DEC. 14-JUNE 1, 2001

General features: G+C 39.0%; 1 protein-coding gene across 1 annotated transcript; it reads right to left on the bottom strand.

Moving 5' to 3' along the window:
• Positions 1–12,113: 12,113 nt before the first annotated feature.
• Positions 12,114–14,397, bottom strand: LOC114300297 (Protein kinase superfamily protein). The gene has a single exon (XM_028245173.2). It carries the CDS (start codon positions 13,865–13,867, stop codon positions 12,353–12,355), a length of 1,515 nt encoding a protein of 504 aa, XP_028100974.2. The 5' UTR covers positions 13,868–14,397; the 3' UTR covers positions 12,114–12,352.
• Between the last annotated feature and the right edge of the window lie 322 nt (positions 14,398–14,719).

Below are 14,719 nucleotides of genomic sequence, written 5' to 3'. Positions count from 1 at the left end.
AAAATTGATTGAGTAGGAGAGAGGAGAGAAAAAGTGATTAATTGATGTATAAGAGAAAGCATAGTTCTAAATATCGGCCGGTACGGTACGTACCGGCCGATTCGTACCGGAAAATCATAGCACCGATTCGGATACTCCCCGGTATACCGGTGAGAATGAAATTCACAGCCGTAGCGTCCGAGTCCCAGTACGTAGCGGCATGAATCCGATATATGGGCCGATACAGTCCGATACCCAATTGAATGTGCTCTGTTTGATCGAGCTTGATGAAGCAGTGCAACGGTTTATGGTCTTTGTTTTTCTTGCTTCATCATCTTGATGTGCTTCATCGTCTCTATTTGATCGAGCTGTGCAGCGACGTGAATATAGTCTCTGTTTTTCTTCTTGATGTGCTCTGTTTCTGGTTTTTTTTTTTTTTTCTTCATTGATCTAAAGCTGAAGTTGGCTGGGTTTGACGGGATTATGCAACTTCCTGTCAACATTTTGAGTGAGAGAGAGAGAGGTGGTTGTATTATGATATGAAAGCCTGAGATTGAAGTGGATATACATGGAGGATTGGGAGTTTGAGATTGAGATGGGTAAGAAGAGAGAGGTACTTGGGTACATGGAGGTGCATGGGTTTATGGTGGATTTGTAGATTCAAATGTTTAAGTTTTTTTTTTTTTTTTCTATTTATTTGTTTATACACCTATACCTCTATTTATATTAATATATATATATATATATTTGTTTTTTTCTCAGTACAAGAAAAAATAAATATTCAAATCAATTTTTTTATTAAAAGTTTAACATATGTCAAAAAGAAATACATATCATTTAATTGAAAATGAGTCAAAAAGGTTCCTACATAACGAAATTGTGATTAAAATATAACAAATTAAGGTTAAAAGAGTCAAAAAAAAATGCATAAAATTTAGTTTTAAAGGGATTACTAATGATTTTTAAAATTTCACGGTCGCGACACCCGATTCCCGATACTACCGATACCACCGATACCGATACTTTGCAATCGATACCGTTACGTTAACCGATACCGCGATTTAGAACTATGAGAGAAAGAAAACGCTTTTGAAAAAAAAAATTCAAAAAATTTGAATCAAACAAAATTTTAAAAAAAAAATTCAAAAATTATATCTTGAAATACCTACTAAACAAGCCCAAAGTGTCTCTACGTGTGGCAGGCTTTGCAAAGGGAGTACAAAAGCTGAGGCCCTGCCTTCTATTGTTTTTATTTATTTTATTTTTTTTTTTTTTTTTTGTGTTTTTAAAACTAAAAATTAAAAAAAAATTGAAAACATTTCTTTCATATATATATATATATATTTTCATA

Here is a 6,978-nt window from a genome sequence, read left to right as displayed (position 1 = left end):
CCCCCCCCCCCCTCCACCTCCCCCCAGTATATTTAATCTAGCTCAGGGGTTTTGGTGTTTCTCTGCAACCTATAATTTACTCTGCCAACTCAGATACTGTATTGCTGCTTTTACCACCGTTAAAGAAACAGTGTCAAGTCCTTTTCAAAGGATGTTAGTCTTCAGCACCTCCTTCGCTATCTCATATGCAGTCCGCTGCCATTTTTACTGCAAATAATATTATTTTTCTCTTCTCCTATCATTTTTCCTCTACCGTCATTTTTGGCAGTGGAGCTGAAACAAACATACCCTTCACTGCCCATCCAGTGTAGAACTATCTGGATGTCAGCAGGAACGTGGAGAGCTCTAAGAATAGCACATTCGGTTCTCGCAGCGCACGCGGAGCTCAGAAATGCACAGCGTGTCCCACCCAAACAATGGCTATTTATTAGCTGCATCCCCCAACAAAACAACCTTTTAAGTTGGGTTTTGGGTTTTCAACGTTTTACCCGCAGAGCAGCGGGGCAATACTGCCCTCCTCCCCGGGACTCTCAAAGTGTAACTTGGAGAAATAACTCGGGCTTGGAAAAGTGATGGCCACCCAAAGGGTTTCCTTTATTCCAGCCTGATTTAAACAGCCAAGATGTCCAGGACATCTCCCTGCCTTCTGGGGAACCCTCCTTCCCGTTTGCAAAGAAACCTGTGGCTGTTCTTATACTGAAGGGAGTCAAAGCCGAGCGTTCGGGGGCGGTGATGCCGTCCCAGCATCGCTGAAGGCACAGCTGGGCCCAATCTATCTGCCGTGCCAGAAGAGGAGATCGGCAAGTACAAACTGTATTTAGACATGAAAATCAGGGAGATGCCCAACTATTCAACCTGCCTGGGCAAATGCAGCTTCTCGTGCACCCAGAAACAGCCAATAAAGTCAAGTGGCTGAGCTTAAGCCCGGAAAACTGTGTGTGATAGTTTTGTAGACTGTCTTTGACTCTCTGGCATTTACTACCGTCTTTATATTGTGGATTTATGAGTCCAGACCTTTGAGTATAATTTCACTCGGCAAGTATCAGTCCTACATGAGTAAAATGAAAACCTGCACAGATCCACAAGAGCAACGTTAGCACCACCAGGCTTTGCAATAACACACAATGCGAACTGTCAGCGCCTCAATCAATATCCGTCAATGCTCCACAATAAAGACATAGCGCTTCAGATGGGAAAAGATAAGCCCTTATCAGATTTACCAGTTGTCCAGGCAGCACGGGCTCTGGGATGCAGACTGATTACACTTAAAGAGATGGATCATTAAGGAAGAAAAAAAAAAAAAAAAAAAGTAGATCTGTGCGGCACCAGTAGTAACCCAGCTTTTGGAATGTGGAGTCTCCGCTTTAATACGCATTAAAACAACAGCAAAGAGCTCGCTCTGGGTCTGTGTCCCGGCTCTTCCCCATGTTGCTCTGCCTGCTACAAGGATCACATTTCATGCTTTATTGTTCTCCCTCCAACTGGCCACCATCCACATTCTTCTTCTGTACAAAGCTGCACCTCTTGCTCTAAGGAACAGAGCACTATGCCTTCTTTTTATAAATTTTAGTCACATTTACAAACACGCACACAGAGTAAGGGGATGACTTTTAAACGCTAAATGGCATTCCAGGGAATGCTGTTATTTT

Is it possible for one exhibit to do justice to 400 years of African-American religious, social, concert, and theatrical dance, as well as to the artwork involved with or inspired by such dance? Probably not, but that hasn’t stopped the Ohio-based National Afro-American Museum and Culture Center from taking a shot. The center’s D.C. showing actually combines two exhibits. One was put together by a team of scholars; it focuses on the Africanization of American movement throughout history. The other, curated by art historian Samella Lewis, encompasses African-American art inspired by dance. Using artifacts, written text, diagrams, video, paintings, sculptures, photographs, and life-size cutouts and re-creations, the complete exhibition demonstrates how, in the words of dance historian Katrina Hazzard-Donald, “Africa has given America its way of moving.” “Spirit” goes from drum-propelled 17th-century rituals to modern-day hiphop throwdowns with countless stops in between: The Ring Shout, the Jig, the Cakewalk, the Charleston, the Lindy, the Jitterbug, tap dancing (as demonstrated by the renowned Nicholas Brothers, pictured), and breakdancing are all here—as are masks, musical instruments, and visual pieces by artists including John Biggers, Elizabeth Catlett, and Howardena Pindell. Seeing this show, you’ll sense the community of ancient tribes; feel the secular and sensual joy of a late-night, 20th-century basement dance party; and marvel at how a people under often brutal oppression transformed this nation’s cultural landscape, and for the good of us all. On view daily (except Dec. 25) from 10 a.m. to 5:30 p.m. through June 1, 2001, at the Smithsonian Arts and Industries Building’s South and East Galleries, 900 Jefferson Drive SW. Free. (Steve Kiviat)